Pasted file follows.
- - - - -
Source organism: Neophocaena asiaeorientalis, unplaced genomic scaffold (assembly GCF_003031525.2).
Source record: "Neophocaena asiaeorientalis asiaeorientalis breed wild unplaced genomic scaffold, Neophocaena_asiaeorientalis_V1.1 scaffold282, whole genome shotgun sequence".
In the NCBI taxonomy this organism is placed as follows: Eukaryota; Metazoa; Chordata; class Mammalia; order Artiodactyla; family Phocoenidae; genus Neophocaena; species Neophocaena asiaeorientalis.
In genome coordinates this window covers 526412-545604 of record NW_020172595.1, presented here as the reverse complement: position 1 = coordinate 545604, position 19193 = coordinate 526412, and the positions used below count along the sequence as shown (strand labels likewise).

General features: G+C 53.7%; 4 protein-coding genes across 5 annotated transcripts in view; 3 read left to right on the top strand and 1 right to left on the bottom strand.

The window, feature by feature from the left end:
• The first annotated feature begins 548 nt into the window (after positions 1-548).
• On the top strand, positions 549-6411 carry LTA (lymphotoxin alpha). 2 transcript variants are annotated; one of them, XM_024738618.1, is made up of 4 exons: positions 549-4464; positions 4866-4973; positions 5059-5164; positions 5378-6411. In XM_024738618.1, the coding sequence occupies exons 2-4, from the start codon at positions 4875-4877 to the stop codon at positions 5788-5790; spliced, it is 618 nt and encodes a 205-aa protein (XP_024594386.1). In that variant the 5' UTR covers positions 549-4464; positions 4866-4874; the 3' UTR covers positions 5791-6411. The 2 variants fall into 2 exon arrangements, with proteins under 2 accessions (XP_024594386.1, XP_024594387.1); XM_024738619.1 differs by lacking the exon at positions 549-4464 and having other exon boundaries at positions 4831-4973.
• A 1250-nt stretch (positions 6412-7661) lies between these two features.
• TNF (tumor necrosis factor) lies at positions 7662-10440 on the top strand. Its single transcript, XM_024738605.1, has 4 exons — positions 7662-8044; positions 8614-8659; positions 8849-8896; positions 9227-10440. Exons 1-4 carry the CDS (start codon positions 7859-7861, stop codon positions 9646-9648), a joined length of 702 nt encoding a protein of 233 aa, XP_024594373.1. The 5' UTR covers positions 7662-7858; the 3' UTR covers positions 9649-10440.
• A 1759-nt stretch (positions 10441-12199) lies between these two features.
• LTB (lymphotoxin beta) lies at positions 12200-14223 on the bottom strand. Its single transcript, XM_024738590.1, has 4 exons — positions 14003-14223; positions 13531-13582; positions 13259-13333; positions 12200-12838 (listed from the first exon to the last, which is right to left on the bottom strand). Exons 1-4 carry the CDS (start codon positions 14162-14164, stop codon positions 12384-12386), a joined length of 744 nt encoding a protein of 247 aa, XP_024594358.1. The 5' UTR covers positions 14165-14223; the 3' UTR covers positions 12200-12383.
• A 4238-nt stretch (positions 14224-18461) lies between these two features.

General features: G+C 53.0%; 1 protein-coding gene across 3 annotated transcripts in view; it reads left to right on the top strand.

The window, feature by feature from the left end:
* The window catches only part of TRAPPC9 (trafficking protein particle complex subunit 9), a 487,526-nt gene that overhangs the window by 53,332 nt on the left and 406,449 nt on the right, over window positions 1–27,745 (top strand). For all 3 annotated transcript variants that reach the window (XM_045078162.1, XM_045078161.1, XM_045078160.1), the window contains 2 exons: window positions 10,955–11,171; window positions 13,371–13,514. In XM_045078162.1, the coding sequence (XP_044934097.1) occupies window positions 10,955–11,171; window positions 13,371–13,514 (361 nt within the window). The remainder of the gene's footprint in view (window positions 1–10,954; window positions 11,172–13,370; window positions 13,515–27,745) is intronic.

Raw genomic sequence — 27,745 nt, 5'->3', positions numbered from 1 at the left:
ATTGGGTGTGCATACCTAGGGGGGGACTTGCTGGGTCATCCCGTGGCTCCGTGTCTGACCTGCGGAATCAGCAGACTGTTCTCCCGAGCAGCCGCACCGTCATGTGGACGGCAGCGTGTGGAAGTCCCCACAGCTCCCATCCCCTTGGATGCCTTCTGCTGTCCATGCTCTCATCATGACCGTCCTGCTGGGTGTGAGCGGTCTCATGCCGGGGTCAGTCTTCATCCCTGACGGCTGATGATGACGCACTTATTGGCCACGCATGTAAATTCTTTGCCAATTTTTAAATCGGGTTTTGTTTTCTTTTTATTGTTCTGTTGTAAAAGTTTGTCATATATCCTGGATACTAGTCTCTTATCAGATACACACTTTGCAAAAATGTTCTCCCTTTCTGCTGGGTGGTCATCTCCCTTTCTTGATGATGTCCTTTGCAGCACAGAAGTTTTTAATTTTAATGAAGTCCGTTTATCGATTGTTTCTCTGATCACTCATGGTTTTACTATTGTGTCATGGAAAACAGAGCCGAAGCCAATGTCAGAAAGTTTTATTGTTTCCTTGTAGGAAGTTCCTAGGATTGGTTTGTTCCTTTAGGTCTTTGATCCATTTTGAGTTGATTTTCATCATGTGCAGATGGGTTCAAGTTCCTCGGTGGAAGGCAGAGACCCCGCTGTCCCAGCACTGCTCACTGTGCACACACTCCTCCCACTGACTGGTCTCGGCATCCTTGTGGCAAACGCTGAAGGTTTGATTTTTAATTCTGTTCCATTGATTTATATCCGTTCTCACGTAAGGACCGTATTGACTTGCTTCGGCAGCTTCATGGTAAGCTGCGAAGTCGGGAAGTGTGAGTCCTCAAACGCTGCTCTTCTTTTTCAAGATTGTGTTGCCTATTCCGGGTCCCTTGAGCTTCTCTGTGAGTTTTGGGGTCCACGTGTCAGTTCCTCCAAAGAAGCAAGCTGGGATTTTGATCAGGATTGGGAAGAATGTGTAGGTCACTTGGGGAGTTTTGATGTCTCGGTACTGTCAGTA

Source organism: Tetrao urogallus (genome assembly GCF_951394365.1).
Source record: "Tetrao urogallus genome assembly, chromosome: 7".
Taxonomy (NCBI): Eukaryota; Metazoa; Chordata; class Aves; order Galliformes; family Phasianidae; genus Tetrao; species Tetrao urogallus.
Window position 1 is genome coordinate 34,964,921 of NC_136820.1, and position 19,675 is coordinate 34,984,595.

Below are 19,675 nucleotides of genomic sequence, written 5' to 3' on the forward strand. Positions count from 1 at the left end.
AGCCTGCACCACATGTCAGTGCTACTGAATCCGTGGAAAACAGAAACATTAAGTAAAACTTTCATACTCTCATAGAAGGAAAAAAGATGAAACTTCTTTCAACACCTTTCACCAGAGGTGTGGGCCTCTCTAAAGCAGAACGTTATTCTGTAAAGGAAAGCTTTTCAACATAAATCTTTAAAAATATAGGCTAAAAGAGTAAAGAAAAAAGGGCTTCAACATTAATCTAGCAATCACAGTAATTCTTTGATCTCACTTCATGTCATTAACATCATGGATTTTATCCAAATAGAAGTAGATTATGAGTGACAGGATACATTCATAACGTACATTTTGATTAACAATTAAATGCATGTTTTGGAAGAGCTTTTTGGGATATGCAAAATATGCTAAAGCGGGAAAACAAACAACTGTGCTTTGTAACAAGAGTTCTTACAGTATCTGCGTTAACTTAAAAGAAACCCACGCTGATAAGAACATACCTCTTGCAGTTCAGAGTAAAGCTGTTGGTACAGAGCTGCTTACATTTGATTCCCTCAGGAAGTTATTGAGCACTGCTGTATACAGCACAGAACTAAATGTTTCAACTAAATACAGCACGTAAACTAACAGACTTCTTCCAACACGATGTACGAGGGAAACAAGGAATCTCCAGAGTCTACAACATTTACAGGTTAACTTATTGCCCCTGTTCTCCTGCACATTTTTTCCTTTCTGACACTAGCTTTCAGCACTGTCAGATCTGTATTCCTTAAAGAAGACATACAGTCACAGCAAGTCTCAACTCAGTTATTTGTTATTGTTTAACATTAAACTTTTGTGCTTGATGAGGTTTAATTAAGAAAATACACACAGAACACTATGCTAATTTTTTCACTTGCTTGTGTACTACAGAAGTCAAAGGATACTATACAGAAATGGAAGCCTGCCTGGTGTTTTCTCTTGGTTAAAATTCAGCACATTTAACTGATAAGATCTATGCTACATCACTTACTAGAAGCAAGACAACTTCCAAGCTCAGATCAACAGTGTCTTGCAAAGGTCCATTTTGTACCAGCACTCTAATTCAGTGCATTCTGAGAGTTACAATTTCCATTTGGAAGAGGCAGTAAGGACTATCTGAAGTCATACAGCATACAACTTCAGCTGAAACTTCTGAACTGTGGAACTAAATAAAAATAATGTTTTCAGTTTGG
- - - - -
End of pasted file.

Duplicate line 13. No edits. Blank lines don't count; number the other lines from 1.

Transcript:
• A 4238-nt stretch (positions 14224-18461) lies between these two features.